While he was at Virginia Wesleyan, Tim Bailey ’83 was able to indulge both his love for America’s pastime and his head for business, a combination that would set him on the road to professional success. As a member of the Marlins baseball team, Bailey learned the power of working together toward a common goal. He gained leaderships skills, too, as a resident advisor, assistant softball coach, security guard and more. As a graduate of VWC’s Liberal Arts Management Program (LAMP), he went to work in sales for Aramark Corporation shortly after earning his degree. Since 2006, he has been Division President for Canteen, the largest vending services company in the United States. He is the recipient of Virginia/North Carolina Vendor of the Year Award and the Penta President’s Award and is on the Board of Directors for the Police Activities League where he lives in Charlotte, North Carolina. Originally from Portsmouth, Virginia, Bailey enjoys entertaining, travel, golf, live music, mentoring, and philanthropy. He has two children: Krystle, 27, and Christian, 23.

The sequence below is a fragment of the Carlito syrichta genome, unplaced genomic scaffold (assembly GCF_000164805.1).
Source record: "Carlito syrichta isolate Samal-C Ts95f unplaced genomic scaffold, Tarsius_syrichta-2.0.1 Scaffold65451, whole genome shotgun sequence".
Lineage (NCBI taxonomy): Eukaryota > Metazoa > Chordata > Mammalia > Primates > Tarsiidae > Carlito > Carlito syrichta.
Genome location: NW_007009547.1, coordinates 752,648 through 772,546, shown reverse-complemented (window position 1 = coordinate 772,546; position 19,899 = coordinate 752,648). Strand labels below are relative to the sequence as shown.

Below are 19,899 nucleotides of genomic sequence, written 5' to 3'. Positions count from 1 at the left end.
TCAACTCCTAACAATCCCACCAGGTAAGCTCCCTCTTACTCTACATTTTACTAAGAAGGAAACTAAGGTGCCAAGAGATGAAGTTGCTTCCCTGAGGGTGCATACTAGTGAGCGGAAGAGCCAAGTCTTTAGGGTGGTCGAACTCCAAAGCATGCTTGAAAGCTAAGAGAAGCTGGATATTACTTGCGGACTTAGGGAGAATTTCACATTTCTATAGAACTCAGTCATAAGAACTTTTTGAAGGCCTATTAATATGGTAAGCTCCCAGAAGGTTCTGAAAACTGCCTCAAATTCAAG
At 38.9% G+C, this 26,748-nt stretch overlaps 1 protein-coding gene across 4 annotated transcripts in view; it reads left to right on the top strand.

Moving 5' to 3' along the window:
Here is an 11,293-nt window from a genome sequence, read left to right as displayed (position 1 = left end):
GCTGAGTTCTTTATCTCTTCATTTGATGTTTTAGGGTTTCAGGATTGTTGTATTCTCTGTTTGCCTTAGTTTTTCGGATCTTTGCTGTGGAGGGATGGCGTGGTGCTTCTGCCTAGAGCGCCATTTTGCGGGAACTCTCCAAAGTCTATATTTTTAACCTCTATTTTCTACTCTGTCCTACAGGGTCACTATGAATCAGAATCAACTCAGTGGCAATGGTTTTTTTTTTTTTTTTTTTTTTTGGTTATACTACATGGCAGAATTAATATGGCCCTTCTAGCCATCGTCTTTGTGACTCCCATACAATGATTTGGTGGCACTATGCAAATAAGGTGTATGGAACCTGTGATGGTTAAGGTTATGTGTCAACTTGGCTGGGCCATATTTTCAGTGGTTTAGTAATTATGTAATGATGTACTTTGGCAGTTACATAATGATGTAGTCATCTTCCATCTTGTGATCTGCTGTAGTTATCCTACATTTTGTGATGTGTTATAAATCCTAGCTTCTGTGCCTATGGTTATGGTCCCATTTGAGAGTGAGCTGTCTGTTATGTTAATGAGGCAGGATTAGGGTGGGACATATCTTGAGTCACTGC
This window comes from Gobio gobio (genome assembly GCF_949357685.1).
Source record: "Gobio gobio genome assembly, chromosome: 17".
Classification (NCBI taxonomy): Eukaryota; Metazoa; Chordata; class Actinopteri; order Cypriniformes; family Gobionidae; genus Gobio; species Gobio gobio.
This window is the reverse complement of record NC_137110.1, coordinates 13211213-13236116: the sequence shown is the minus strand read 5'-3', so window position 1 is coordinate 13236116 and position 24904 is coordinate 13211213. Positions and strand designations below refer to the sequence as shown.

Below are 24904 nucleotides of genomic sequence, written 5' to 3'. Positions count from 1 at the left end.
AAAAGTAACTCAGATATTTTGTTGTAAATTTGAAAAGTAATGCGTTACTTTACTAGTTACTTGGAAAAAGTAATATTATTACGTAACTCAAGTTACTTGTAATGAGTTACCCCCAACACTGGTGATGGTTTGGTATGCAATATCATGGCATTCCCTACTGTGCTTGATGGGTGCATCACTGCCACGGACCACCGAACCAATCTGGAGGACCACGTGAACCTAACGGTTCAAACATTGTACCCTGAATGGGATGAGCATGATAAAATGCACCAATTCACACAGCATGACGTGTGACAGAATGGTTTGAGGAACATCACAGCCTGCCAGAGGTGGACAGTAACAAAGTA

How did your time at Virginia Wesleyan College shape the person you are today?
It was a great experience with many special moments. I was very active in sports and extracurricular activities. That required building relationships, planning and organization.
What are some of your favorite memories of professors, mentors or friends at VWC?
Coaches Towny Townsend and Don Forsyth were two mentors that taught me about teamwork, dedication, and leadership. My favorite professors were Walter Kopacz, Bob Cass, and Colonel Robert Tucker.
How do you describe the Virginia Wesleyan experience to friends and colleagues?
A great learning experience with caring professors and faculty. An education that afforded me the opportunity to utilize my skills in management right out of college. I proudly proclaim VWC as the best college experience for me.
Anything else about your time at VWC you would like to share?
My liberal arts degree provided a very rounded education with life’s lessons. The ‘small’ college community always felt like ‘family. It was four unforgettable years with many fond memories. I entered the college as a baseball player and left with a quality education and life skills.